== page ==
The most obvious characteristic of Kathryn Lomer's poetry is its sensuous nature. In the very first poem of this collection sight, smell, taste and touch are evoked with a compelling immediacy that might even be too intense for the subject matter. This gives the piece a heady, intoxicating quality, leaving the reader wondering where it is all leading. Where it is leading, in the first instance, is to sex, with the opening lines of the second poem, a poem which also adds the sense of sound to the mix.
From here to the book's final poem, "An Honest Woman", whose eponym "collects crooning names to call a lover", all our senses are cajoled, pampered and stimulated as we follow the poet on a journey which is much less superficial than the richness of the works' surfaces might suggest. Indeed, this last piece is a measure of how far we have been taken into a more cerebral and emotional area than we had, perhaps, realised we were heading for. Lulled by the overwhelming richness of the experience of reading these poems, we have been seduced into thinking, perhaps ever despite ourselves.
That, surely, is one of the most significant things that poetry is all about: the arrival at the intellectual by way of the sensual. The very greatest poems achieve this seamlessly, simultaneously. Poems that do it effectively at all are rare enough, and to read a first collection that manages to do it so consistently is a privilege.
There are some small imperfections, the occasional flaw in the fabric where the effort of trying to find the right word shows, but in no instance does this spoil more than a phrase or a line.
The core of the book is a series of poems dealing with pregnancy, childbirth and motherhood, although "dealing with" is an inadequate phrase to describe the way these subjects meld with both the wider world and the poet's inventive, almost playful, interaction with language itself.
The poem "Linea Negra" is a good example, bringing words from hugely differing lexicons, words like "oestrogen" and "clishmaclaver", to work together, at the same time moving out from the literally one-dimensional (the "line" of the title) to the universal, to "the creed / of love and other women".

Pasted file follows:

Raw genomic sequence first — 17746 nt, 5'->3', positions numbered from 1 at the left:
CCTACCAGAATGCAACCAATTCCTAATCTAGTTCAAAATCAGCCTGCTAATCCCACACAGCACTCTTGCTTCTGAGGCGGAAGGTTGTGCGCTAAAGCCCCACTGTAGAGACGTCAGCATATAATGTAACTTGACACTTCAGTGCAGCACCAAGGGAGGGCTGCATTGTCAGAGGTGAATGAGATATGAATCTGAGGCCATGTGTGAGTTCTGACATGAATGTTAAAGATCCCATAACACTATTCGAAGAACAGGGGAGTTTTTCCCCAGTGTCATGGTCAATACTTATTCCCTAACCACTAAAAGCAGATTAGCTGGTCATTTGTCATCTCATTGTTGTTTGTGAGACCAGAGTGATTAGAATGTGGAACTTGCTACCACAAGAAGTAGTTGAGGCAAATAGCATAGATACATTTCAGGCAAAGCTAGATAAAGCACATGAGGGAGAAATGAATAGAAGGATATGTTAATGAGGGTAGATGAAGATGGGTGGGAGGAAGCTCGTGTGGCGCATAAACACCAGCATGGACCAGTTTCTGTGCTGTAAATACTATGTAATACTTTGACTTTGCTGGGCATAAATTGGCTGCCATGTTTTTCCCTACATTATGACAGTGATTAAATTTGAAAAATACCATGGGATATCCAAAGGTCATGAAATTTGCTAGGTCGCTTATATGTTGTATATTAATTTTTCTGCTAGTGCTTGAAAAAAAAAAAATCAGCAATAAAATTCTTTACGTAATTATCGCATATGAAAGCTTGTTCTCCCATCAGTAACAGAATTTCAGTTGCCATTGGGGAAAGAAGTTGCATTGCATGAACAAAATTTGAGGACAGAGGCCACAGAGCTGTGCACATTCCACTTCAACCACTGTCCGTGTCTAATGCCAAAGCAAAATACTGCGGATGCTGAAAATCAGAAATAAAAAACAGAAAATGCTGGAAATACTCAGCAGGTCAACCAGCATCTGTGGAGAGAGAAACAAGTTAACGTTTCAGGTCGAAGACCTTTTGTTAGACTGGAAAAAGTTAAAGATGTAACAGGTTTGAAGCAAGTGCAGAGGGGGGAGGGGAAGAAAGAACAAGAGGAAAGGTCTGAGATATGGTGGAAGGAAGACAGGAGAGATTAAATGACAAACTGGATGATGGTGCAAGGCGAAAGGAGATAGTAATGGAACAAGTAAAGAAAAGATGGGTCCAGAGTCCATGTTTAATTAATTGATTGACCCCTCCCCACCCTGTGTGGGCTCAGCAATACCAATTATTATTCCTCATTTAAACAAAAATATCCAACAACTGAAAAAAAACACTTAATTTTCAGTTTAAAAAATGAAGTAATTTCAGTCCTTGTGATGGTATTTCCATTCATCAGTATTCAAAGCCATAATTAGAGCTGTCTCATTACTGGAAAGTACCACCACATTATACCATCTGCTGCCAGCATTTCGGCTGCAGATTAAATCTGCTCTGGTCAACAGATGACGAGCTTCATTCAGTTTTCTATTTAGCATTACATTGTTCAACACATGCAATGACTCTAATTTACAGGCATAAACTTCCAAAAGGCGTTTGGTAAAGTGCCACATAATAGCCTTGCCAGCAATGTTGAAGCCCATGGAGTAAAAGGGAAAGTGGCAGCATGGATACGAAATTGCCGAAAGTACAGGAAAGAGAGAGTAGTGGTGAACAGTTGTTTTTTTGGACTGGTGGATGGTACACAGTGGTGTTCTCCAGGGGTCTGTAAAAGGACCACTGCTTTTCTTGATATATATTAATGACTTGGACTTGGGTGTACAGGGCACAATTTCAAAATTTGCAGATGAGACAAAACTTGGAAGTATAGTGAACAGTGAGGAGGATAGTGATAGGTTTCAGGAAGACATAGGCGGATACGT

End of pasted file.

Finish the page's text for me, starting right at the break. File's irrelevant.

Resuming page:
Similarly, an otherwise very different poem, "The Freedom", gives us more than a bus trip through Central Europe. It presents us with "the march of life and love and death", a march to the beat of the bewilderingly changing tempo of late 20th Century Europe, but a march which is also conducted in time with the poet/narrator's emotional journey "when dominoes and love collapse". Some may argue that this yoking of the personal and the political is a little glib, a facile conjuncture of convenient references, but the story of her neighbour on the bus weaves the two strands together in a satisfying way.
Geographically, the book ranges widely, from Tasmania to East Timor, Ireland, Japan, various parts of Europe. No matter what the setting: suburban garden, mountain pool, potato farm or Alpine village, Lomer's descriptive touch is sure, and her landscapes are even better when peopled by the characters she delineates with warmth and empathy. The squid fishermen, the potato cutters, the minimally but powerfully sketched Paddy McIntee of Kinsale and others: those who populate her poems add an extra dimension.
This is a collection to savour, not just for its sensual delights but for its insights into the richness that lies below the fascinating surfaces.